(depending upon whether we need another "recount" this
time around). I'm
going to be busy for
the next twenty months trying to take my country
back from the prophets of war.
New York City, March 22, 2003
Resources for Hope and Action
The United Nations has pulled out of Iraq. Most U.S. journalists
have left. The Human Shields are gone. But, did you know
there are 26 international citizens and two journalists
who are part of the Iraq Peace Team. They are nurses and
writers, students and teachers, farmers and activists.
They are from the U.S., Canada, Australia, Ireland and
South Korea. And they are not leaving. According to their
statement, they will remain in Iraq in the event of an
attack, with the intentions of:
the Iraqi people during any aggression directed at them,
continued economic sanctions.
Using our presence and non-violent actions to witness,
understand and expose
the situation of both the civilian population of Iraq
the importance of facilities such as water purification
are critical to daily life.
Reporting on our experiences in Iraq through this website,
teams, and all who will listen.
far, they are all still alive. Visit their website and
read their statements and diary entries. I know six of
them personally, and I worry about them constantly now
that the bombs are dropping on Baghdad. But we should
all know that they are there and that they are risking
their lives to provide protection and solidarity to the
Iraq Peace Team
Iraq Peace Team member Bettejo Passalaqua wrote on the
website that after the first bombs fell in Baghdad she
and another team member went to the nearby hospital, "But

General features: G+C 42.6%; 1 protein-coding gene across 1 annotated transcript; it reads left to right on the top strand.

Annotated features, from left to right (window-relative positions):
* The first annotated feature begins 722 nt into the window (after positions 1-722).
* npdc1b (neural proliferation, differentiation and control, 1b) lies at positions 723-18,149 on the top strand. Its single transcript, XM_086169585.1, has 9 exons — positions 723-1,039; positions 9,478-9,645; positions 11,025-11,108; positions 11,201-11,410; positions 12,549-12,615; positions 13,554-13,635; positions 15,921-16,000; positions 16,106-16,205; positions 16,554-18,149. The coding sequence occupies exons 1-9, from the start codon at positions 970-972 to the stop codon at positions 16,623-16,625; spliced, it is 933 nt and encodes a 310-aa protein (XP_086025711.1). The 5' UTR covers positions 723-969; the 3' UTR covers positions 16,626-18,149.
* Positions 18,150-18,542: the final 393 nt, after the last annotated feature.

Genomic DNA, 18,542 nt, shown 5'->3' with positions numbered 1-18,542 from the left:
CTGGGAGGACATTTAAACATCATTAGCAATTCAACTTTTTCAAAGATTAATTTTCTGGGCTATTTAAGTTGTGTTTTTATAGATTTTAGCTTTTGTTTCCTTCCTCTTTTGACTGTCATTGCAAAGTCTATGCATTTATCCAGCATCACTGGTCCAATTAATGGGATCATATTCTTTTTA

even this silence was eclipsed by the scene I encountered
when I walked into the hospital. The corridor was lined
with empty beds (at least 20 beds on either side) awaiting
spoke with a nurse on the vacant ward and she said she
had worked all night in the emergency room of a regular
hospital. There were many elders brought in with heart
problems, most of which were a response to the stress
of the situation.
you all for all you are doing to stop the atrocity of
this war before more lives are claimed. I don't know how
many people died in today's bombing. But it is too late
to save them. I don't know how many people have died in
wars past. But I know it is too late to save them. I don't
know how many people will die in the days coming from
this war, but
I know it isn't too late to save them."
Paul Chan, who was in Baghdad a few months ago with the
Iraq Peace Team, took pictures of daily life in Iraq.
He has posted them on the web as a way of introducing
Americans to the people who are suppose to be our enemies.
In New York City, the Baghdad Snapshot Action Crew are
printing out the 39 photos and putting them up around
the city with tape or wheatpaste. People are doing this
throughout the world.
So far, the group has gotten emails from over 50
cities nationally and internationally that have participated--
Tokyo, Warsaw, Madrid, and the Yukon.
out the pictures at http://nationalphilistine.com, and
get started. You should know putting a human face on Iraq
has possible consequences. In NYC two people were arrested
and charged with criminal misdemeanors for taping the
posters to poles.
in touch with the Baghdad Snapshot Action Crew at email@example.com
3. Creative Actions Around the Country
for Peace and Justice" are having a "Funeral
for Democracy" at the Utah State Capital in Salt
Lake City on Saturday. Participants will dress in black
and mourn the death of the Constitution of the United
States, the United Nations, International Law, democracy,
civil liberties, social programs and war victims. They
will also "wash the flag,"
saying, "our President has desecrated the flag and
we will symbolically clean it by washing it in a respectful